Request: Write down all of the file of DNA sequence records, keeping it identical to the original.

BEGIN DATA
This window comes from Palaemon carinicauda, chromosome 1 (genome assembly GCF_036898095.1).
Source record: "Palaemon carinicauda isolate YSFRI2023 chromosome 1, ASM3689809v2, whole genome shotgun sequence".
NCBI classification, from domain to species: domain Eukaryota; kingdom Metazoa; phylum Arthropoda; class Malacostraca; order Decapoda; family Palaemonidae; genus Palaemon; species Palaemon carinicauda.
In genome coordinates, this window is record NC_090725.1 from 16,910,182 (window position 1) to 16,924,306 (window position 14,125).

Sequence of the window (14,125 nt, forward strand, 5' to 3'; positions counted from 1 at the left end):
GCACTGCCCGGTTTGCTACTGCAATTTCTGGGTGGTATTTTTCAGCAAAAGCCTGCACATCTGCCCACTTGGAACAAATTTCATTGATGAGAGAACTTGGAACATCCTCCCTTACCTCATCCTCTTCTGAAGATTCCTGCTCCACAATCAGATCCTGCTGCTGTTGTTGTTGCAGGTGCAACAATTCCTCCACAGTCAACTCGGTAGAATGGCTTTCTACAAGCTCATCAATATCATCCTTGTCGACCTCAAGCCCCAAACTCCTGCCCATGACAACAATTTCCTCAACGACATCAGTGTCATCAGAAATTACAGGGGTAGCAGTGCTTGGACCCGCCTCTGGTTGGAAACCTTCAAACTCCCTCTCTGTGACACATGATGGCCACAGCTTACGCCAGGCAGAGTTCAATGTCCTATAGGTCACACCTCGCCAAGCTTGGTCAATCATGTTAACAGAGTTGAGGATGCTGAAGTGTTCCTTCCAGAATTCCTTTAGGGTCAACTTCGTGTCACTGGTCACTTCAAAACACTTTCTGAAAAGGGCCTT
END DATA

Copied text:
This window comes from Palaemon carinicauda, chromosome 1 (genome assembly GCF_036898095.1).
Source record: "Palaemon carinicauda isolate YSFRI2023 chromosome 1, ASM3689809v2, whole genome shotgun sequence".
NCBI classification, from domain to species: domain Eukaryota; kingdom Metazoa; phylum Arthropoda; class Malacostraca; order Decapoda; family Palaemonidae; genus Palaemon; species Palaemon carinicauda.
In genome coordinates, this window is record NC_090725.1 from 16,910,182 (window position 1) to 16,924,306 (window position 14,125).

Sequence of the window (14,125 nt, forward strand, 5' to 3'; positions counted from 1 at the left end):
GCACTGCCCGGTTTGCTACTGCAATTTCTGGGTGGTATTTTTCAGCAAAAGCCTGCACATCTGCCCACTTGGAACAAATTTCATTGATGAGAGAACTTGGAACATCCTCCCTTACCTCATCCTCTTCTGAAGATTCCTGCTCCACAATCAGATCCTGCTGCTGTTGTTGTTGCAGGTGCAACAATTCCTCCACAGTCAACTCGGTAGAATGGCTTTCTACAAGCTCATCAATATCATCCTTGTCGACCTCAAGCCCCAAACTCCTGCCCATGACAACAATTTCCTCAACGACATCAGTGTCATCAGAAATTACAGGGGTAGCAGTGCTTGGACCCGCCTCTGGTTGGAAACCTTCAAACTCCCTCTCTGTGACACATGATGGCCACAGCTTACGCCAGGCAGAGTTCAATGTCCTATAGGTCACACCTCGCCAAGCTTGGTCAATCATGTTAACAGAGTTGAGGATGCTGAAGTGTTCCTTCCAGAATTCCTTTAGGGTCAACTTCGTGTCACTGGTCACTTCAAAACACTTTCTGAAAAGGGCCTT